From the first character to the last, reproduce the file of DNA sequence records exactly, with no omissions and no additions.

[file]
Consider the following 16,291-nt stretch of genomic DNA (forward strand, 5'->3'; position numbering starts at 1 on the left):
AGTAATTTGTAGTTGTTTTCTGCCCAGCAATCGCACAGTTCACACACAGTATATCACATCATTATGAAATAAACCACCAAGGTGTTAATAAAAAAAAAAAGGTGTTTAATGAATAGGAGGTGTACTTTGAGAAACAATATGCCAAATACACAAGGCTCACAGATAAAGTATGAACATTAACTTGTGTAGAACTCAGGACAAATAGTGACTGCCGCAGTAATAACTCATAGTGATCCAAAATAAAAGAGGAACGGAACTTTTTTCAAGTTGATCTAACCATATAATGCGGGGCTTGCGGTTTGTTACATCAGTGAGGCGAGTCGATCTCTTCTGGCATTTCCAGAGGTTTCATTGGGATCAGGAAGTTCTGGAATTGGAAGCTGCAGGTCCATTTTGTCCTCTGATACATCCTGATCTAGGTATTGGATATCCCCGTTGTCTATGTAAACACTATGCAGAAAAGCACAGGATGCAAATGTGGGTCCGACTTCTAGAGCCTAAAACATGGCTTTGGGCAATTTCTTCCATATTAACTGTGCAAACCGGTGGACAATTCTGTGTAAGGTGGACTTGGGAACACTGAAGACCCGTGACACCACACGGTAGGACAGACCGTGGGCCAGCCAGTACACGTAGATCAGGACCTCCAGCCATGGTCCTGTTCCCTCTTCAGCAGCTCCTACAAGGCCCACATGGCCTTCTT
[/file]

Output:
Consider the following 16,291-nt stretch of genomic DNA (forward strand, 5'->3'; position numbering starts at 1 on the left):
AGTAATTTGTAGTTGTTTTCTGCCCAGCAATCGCACAGTTCACACACAGTATATCACATCATTATGAAATAAACCACCAAGGTGTTAATAAAAAAAAAAAGGTGTTTAATGAATAGGAGGTGTACTTTGAGAAACAATATGCCAAATACACAAGGCTCACAGATAAAGTATGAACATTAACTTGTGTAGAACTCAGGACAAATAGTGACTGCCGCAGTAATAACTCATAGTGATCCAAAATAAAAGAGGAACGGAACTTTTTTCAAGTTGATCTAACCATATAATGCGGGGCTTGCGGTTTGTTACATCAGTGAGGCGAGTCGATCTCTTCTGGCATTTCCAGAGGTTTCATTGGGATCAGGAAGTTCTGGAATTGGAAGCTGCAGGTCCATTTTGTCCTCTGATACATCCTGATCTAGGTATTGGATATCCCCGTTGTCTATGTAAACACTATGCAGAAAAGCACAGGATGCAAATGTGGGTCCGACTTCTAGAGCCTAAAACATGGCTTTGGGCAATTTCTTCCATATTAACTGTGCAAACCGGTGGACAATTCTGTGTAAGGTGGACTTGGGAACACTGAAGACCCGTGACACCACACGGTAGGACAGACCGTGGGCCAGCCAGTACACGTAGATCAGGACCTCCAGCCATGGTCCTGTTCCCTCTTCAGCAGCTCCTACAAGGCCCACATGGCCTTCTT